Introduction to organic chemistry, with emphasis on the properties of organic compounds of biochemical importance. Because of duplication of subject matter, students may not receive credit for both CHEM 202 and CHEM 210. CHEM 202 CHEM 202 Fundamentals of Organic Chemistry I (3) CHEM 202 is a one-semester, comprehensive course that introduces the students to the fundamental principles of organic chemistry including relationships between the molecular structure of organic compounds and their macroscopic properties. Some of the principles are illustrated with a variety of examples from nature and everyday life. The course covers the following topics: alkanes; alkenes, including polymers; alkynes; benzene and aromaticity; alcohols and phenols; ethers; aldehydes; ketones; carboxylic acids and their acyl derivatives; amines; alkyl halides; nomenclature; stereochemistry, including conformational analysis and chirality. Chemical reactions of the functional groups will be discussed along with the mechanistic details, including stereospecificity, of some of these processes. Biological molecules such as carbohydrates, lipids, steroids, peptides/proteins and nucleic acids, along with their importance in living systems, will be surveyed.

Introduction to organic chemistry, with emphasis on the identification of organic compounds by characteristic chemical reactions and by spectroscopy. The course involves both lecture and laboratory. Because of duplication of subject matter, students may not receive credit for both CHEM 203 and CHEM 213. CHEM 203 CHEM 203 Fundamentals of Organic Chemistry II (3) CHEM 203 is a one-semester organic chemistry course that has both lecture and laboratory components. The lecture introduces students to the basic theory and application (structure determination) of different types of spectroscopy (nuclear magnetic resonance spectroscopy, infrared spectroscopy, and ultraviolet-visible spectroscopy) and mass spectrometry. Certain chemical reactions learned in CHEM 202 will be reviewed along with the mechanistic details of some of these processes. Special topics such as drug discovery, natural product isolation, and synthesis will be surveyed. The laboratory teaches students the fundamental techniques used by organic chemists such as recrystallization, melting point determination, distillation, extraction, thin-layer chromatography, and column chromatography. Mastery of these basic techniques lays the foundation for carrying out organic syntheses and/or natural product isolations. Students are given hands-on access to instrumentation for the characterization of synthetic products or organic unknowns using standard analysis methods such as IR, NMR, UV/V is spectroscopy, mass spectrometry, polarimetry, HPLC, GC and GC-MS. Students are responsible for writing laboratory reports for all experiments.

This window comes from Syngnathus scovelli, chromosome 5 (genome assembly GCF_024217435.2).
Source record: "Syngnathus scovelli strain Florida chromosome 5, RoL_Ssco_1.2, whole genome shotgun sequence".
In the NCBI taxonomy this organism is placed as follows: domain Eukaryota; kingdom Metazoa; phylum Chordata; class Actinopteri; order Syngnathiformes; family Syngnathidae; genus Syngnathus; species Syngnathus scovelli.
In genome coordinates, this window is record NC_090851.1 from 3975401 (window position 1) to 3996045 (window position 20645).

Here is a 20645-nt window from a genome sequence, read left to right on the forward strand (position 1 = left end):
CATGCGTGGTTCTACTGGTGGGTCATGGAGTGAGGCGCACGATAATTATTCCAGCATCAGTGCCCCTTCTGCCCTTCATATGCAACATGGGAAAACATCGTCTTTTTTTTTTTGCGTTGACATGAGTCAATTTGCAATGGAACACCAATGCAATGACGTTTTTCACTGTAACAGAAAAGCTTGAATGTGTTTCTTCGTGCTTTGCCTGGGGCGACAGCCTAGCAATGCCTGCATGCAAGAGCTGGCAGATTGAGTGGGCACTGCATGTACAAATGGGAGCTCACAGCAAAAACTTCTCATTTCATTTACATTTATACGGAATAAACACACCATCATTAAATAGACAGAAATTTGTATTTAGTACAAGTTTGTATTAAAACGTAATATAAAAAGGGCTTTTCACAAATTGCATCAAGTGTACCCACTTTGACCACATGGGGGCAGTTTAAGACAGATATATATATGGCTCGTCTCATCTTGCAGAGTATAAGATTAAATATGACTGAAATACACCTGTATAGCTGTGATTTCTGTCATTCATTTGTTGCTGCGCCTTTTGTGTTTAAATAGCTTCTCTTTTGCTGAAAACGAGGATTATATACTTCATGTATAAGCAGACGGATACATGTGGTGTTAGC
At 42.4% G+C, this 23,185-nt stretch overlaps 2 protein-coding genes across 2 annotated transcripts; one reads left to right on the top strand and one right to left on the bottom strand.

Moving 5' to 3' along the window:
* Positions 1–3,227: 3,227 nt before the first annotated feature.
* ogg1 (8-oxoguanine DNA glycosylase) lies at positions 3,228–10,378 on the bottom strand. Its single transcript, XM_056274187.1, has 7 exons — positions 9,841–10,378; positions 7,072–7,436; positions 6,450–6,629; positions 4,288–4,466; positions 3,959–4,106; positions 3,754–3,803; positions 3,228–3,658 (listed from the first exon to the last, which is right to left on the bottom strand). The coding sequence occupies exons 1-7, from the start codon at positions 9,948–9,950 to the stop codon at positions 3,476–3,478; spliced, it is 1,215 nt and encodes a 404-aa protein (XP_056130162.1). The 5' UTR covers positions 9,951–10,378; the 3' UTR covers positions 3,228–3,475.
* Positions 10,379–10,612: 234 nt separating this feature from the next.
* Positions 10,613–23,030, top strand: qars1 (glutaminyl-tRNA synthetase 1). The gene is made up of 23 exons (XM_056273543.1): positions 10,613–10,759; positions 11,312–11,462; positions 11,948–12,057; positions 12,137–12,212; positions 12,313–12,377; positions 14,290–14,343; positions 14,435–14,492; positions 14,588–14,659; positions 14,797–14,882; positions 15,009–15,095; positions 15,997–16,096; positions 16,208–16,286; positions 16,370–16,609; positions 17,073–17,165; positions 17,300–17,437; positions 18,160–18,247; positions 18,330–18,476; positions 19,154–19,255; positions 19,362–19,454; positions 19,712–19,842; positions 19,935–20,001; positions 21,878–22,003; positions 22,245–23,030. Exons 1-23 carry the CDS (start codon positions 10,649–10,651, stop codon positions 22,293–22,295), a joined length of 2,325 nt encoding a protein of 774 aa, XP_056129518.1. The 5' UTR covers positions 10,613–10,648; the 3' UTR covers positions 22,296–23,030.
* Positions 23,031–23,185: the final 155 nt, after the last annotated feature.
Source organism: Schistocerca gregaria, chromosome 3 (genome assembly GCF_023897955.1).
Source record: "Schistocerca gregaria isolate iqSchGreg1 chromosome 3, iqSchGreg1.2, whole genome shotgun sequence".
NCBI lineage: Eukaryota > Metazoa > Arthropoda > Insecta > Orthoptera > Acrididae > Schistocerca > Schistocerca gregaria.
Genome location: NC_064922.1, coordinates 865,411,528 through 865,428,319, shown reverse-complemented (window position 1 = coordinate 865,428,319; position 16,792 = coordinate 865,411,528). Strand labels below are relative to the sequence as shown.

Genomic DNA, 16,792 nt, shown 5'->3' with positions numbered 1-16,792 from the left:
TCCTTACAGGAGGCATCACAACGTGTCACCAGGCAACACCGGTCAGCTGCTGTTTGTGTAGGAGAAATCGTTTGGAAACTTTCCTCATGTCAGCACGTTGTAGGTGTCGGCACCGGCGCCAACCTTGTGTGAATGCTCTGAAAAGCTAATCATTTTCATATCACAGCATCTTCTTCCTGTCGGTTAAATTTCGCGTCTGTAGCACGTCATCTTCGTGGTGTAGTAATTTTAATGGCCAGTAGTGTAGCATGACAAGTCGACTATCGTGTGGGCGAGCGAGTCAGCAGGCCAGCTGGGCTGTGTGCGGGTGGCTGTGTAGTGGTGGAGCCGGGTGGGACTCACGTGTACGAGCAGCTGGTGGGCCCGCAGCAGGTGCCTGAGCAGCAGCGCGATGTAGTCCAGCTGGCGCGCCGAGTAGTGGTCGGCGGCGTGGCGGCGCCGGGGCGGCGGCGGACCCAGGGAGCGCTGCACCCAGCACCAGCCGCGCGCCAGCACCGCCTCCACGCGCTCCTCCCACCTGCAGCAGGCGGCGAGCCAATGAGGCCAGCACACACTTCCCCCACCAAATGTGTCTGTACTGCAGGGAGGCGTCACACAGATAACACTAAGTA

Bonding theories for organic molecules; stereochemistry and conformational analysis; reactions (and mechanisms) of alkyl halides, alkenes, alkynes, aromatics, and alcohols. CHEM 210 Organic Chemistry I (3) Organic chemistry is an essential subject for many scientific disciplines, particularly those in the life, materials, and chemical sciences, as well as chemical engineering. The fundamentals of organic chemistry, as developed in CHEM 210, the first part of a two-semester organic chemistry sequence, are required for scientists to understand the electronic structure and reactivity of simple and complex molecules. Concepts taught in CHEM 210 include hierarchical bonding models (Lewis dot, valence bond, molecular orbital), Lewis acids and bases, conformational analysis and stereochemistry, functional groups and their reactivity (alkenes, alkynes, alkyl halides, dienes, aromatics, alcohols, and ethers), organic reaction mechanisms focusing on electrophiles and nucleophiles, and aromaticity. Successful students will understand and be able to apply various structural and reactivity models to solving problems in organic chemistry.